South Ossetia

South Ossetia

Republic of South Ossetia

  • Республикӕ Хуссар Ирыстон (Ossetic)
    Respublikæ Xussar Iryston

  • სამხრეთ ოსეთის რესპუბლიკა  (Georgian)
    Samkhreti Oseti Resp'ublik

  • Республика Южная Осетия (Russian)
    Respublika Yuzhnaya Osetiya
Flag Emblem
Anthem: National Anthem of South Ossetia
South Ossetia (green), Georgia, and Abkhazia (light grey).
Map of South Ossetia.
Map of South Ossetia.
Capital Tskhinvali
Official languages
Recognised regional languages Georgian
Government Semi-presidential republic
 -  President Leonid Tibilov
 -  Prime Minister Domenty Kulumbegov
Legislature Parliament
Independence from Georgia
 -  Declared 21 December 1991[1] 
 -  Recognized 26 August 2008 (limited) 
Area
 -  Total 3,900 km2
1,506 sq mi
 -  Water (%) negligible
Population
 -  2013 estimate 51,547[2]
 -  Density 13/km2
33.7/sq mi
Currency Russian ruble (RUB)
Time zone MSK (UTC+3)
Drives on the right
a. Ossetian and Russian languages are official languages[3]

South Ossetia ([4]) or Tskhinvali Region[nb 1] is a

  • President of Republic of South Ossetia (in Russian)
  • Crisis profile, Georgia, Abkhazia, S. Ossetia From Reuters Alertnet
  • BBC overview of South Ossetia
  • Border South Ossetia for use in Google Earth.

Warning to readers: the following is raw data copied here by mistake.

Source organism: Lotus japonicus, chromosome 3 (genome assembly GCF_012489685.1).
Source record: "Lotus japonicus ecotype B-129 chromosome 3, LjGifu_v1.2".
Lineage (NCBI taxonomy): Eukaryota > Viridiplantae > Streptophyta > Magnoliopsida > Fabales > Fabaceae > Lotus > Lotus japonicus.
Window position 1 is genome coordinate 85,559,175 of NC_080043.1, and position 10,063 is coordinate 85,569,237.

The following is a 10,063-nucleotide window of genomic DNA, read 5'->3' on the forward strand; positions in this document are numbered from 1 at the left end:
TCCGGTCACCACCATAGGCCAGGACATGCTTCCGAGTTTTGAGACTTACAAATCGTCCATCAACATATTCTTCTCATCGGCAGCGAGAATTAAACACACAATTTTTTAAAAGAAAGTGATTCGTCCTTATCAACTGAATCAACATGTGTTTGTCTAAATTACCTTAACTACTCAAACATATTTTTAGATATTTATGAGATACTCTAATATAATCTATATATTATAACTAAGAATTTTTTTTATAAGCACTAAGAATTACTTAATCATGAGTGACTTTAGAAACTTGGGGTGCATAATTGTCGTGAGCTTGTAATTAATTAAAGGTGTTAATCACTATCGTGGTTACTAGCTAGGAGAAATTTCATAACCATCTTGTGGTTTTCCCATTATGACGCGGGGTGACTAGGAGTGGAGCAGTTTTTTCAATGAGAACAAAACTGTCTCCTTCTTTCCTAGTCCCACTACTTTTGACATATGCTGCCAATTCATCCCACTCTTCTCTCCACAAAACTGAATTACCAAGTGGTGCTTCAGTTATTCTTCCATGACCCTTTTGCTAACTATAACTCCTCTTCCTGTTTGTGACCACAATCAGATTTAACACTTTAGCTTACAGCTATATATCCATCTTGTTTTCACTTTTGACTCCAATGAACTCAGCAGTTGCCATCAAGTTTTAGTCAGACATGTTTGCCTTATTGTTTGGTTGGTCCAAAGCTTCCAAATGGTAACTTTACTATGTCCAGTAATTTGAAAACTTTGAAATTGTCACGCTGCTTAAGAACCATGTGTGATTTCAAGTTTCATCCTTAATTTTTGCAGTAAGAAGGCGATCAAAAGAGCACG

External links

  1. ^
  2. ^ a b
  3. ^ Presidential Elections in South Ossetia – Plan B
    The first round of voting was accompanied by a referendum in which the Ossetians were to decide whether Russian should become the second official language of South Ossetia. Nearly 85 per cent of the voters supported the referendum.
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  5. ^ USSR Atlas - in Russian, Moscow 1984
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  11. ^ President of Russia
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  18. ^ OSCE: De Gucht Discusses Montenegro Referendum, Frozen Conflicts, GlobalSecurity.org, Radio Free Europe/Radio Liberty, May 2006
  19. ^ Vladimir Socor, Frozen Conflicts in the Black Sea-South Caucasus Region at the Wayback Machine (archived June 5, 2013), IASPS Policy Briefings, 1 March 2004
  20. ^
  21. ^ (Russian) С. А. Белокуров. Сношения России с Кавказом, Москва, 1889, с. 508
  22. ^ (Russian) Гюльденштедт. Путешествие в Грузию, Тбилиси, 1962
  23. ^ (Russian) Гильденштедт И. А. Путешествие по Кавказу в 1770—1773 гг. — СПб.: Петербургское Востоковедение, 2002
  24. ^ a b
  25. ^ a b c d